Though Anna and Otto's story is undoubtedly a fascinating example of the necessity of resistance and Perez is clearly a skilful director of actors, there's something anticlimactic about Alone in Berlin.
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While not the most formally adventurous or action-packed picture, it is a film of compelling urgency.
Filmed with competence rather than actual verve, Alone in Berlin works – just about. There’s enough of a thriller about it to hold the interest, even if it’s a bit on the stodgy side.
Handsomely packaged, the film unfortunately is also too well-behaved and lacking in psychological depth to really set itself apart from countless other WWII dramas.
Tastefully lit and art-directed throughout, with a somberly mellifluous Alexandre Desplat score to ease it along, this fact-based drama finally cushions its harshest emotional blows, though Brendan Gleeson’s deeply sad, stoic dignity in the lead cuts through some of the padding.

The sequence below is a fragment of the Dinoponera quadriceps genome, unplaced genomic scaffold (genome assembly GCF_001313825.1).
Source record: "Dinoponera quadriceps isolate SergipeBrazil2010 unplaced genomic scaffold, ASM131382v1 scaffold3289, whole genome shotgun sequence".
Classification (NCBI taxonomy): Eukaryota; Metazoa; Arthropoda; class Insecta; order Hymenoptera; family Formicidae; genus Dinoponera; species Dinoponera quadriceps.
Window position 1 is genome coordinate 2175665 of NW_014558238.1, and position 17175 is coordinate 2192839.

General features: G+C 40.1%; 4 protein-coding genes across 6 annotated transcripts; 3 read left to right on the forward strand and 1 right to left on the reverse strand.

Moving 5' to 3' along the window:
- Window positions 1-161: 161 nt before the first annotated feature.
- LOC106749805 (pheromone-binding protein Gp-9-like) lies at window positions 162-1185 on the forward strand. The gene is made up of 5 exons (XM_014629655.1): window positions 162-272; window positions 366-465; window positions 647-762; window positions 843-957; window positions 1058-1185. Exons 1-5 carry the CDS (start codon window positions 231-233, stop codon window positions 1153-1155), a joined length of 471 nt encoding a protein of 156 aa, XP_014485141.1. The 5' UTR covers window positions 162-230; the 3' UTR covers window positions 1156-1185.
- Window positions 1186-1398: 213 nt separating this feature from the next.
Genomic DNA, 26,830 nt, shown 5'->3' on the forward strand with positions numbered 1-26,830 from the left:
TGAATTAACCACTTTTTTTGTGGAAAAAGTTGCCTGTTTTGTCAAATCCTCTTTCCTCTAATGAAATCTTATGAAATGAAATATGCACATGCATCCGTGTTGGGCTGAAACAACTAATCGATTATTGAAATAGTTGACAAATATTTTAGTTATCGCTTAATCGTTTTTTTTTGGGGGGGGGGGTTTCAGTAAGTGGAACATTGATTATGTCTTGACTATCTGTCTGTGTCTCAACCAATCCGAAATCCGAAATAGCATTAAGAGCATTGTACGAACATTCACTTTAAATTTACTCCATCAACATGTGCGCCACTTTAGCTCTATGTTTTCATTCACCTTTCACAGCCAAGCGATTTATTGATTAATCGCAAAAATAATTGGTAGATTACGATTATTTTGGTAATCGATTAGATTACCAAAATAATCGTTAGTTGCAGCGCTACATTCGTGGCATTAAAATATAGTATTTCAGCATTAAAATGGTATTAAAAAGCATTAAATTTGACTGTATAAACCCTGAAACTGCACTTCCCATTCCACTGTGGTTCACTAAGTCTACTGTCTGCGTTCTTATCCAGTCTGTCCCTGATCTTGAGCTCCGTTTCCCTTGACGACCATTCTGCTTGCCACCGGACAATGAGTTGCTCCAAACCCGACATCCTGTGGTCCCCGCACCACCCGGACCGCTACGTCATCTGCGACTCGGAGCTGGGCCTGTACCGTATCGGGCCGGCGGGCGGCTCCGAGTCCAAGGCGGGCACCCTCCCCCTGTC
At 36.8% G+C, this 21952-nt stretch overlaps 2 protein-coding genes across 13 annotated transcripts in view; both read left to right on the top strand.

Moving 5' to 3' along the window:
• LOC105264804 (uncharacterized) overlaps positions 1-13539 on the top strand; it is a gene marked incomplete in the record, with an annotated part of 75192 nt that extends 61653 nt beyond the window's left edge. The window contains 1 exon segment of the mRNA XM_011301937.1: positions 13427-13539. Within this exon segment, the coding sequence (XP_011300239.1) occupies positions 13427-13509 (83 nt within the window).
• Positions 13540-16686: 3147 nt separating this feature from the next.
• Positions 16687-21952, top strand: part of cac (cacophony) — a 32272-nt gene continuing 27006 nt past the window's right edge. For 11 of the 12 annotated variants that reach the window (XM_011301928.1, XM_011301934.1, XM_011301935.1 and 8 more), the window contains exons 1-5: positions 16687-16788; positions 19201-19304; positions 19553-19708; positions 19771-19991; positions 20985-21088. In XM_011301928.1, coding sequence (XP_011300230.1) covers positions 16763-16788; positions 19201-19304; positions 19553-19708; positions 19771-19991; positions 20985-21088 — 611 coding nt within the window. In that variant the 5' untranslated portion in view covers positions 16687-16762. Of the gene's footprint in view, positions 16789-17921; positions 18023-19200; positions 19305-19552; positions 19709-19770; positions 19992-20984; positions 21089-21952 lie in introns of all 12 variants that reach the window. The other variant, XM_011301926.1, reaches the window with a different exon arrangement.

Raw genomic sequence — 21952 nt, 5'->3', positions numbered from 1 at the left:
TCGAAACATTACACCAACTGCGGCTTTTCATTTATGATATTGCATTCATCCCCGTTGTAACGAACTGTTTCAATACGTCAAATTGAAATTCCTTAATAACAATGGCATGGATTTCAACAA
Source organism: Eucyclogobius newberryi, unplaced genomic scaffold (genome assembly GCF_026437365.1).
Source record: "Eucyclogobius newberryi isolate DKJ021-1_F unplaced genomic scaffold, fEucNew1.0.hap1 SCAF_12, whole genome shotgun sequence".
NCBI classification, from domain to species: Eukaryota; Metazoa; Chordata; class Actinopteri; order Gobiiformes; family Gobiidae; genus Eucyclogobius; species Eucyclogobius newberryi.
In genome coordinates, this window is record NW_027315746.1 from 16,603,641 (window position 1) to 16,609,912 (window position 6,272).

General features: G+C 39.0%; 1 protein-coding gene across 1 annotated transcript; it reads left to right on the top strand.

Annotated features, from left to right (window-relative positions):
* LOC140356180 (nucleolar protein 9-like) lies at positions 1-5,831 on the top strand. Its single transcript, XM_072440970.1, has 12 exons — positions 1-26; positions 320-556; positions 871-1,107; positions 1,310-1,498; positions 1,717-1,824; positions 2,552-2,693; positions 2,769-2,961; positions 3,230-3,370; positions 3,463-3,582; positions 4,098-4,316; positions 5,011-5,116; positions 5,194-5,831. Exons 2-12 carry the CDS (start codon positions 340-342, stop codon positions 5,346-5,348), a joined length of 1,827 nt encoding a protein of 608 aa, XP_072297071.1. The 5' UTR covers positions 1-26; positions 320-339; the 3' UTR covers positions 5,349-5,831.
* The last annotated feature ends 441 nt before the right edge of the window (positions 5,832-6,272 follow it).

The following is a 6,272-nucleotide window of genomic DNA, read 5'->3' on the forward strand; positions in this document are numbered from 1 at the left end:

Adapted from Hans Fallada’s 1947 novel (and based on a true story), Alone in Berlin is dour and flavorless.
There is always something of value in the sincere recreation of ordinary heroism. And Perez’ film does sincere if ordinary justice to the idea that where there is a will for it, resistance can find a way, be it so small as to be postcard-sized.
The film attempts a tone of tragic understatement that registers instead as flat, plodding, and underfelt.
A lump in the throat inspired by real-life heroism is all that this dour, monotonous drama has to offer. Indeed, it’s easy to guess that the story is fact-based—it’s far too blah to have been invented from scratch.
Pérez relies on his cast to do what they can with sketchily written roles, and also to pull off that dodgiest of acting tasks, speaking English with a pronounced German accent – something the stars curiously manage with much more shading and conviction than the mostly Teutonic supporting cast.